Advisors Could ‘Skirt the Rules’ Under FINRA Home Office Plan: PIABA

 
 

The Public Investors Advocate Bar Association says the Financial Industry Regulatory Authority’s plan to allow a home office to be considered a non-branch “residential supervisory location” under certain conditions is “fundamentally flawed” and “leaves considerable opportunity for advisors working from home to skirt the rules.”

FINRA filed with the Securities and Exchange Commission in July its proposed changes to FINRA Rule 3110 to allow a home office to be considered a non-branch “residential supervisory location” under certain conditions.

The proposed amendment “would allow a home office to be considered residential supervisory location and then create rules and procedures for the supervision of same,” PIABA states.

The proposed rule was initially published for comment on Aug. 2.

PIABA submitted its comment on Aug. 23, urging the SEC to reject the rule proposal.

FINRA then consented to an extension of time through Oct. 31, “for the Commission to approve the rule, disapprove it, or institute proceedings to determine whether to approve or disapprove the proposal,” PIABA explained.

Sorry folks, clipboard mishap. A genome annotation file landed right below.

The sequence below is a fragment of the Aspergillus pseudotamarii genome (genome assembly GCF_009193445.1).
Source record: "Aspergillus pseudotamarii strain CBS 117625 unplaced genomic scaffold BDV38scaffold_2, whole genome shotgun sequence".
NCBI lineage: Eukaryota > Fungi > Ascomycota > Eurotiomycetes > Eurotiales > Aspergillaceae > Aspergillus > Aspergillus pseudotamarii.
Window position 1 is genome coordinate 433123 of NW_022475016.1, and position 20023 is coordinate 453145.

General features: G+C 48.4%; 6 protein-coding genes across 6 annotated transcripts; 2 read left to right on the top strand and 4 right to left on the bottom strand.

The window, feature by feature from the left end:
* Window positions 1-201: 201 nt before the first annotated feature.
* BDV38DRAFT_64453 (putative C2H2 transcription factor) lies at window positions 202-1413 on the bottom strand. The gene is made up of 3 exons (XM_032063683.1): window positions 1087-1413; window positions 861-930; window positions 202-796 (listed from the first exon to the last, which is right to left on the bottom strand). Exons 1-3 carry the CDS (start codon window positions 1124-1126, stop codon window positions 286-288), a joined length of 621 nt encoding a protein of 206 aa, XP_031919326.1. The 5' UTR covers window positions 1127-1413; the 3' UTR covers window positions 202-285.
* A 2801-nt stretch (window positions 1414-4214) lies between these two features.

FINRA’s rule was published again on Nov. 4, and PIABA again submitted a comment on Nov. 22 asking the SEC to reject this proposal.

Hugh Berkson, PIABA president, stated in the letter that “the amendment is a fundamentally flawed idea and runs counter to FINRA’s stated objective of investor protection. While it is understood that FINRA is attempting to change with the increased use of virtual technology, it leaves considerable opportunity for advisors working from home to skirt the rules.”

Said Berkson: “There are some things that technology cannot detect, but would be found with little difficulty through an in-person audit.”

For example, Berkson continued, “when an auditor visits the advisor’s home office, the auditor can see their home, car, and other assets. Many firms’ compliance procedures ask supervisors to gauge whether the advisor is living within their means (or at least, their legitimate commissions or compensation), and this cannot be done effectively remotely or through in-person visits taking place every three years.”

Moreover, Berkson said, “a remote inspection will not find evidence of files or other documents related to unapproved investments being recommended to customers (i.e., ‘selling away’). Our members have had cases where brokers sold unapproved investments with brochures and other offering documents left in plain sight of their office. Obviously, a remote inspection would not uncover such problems.”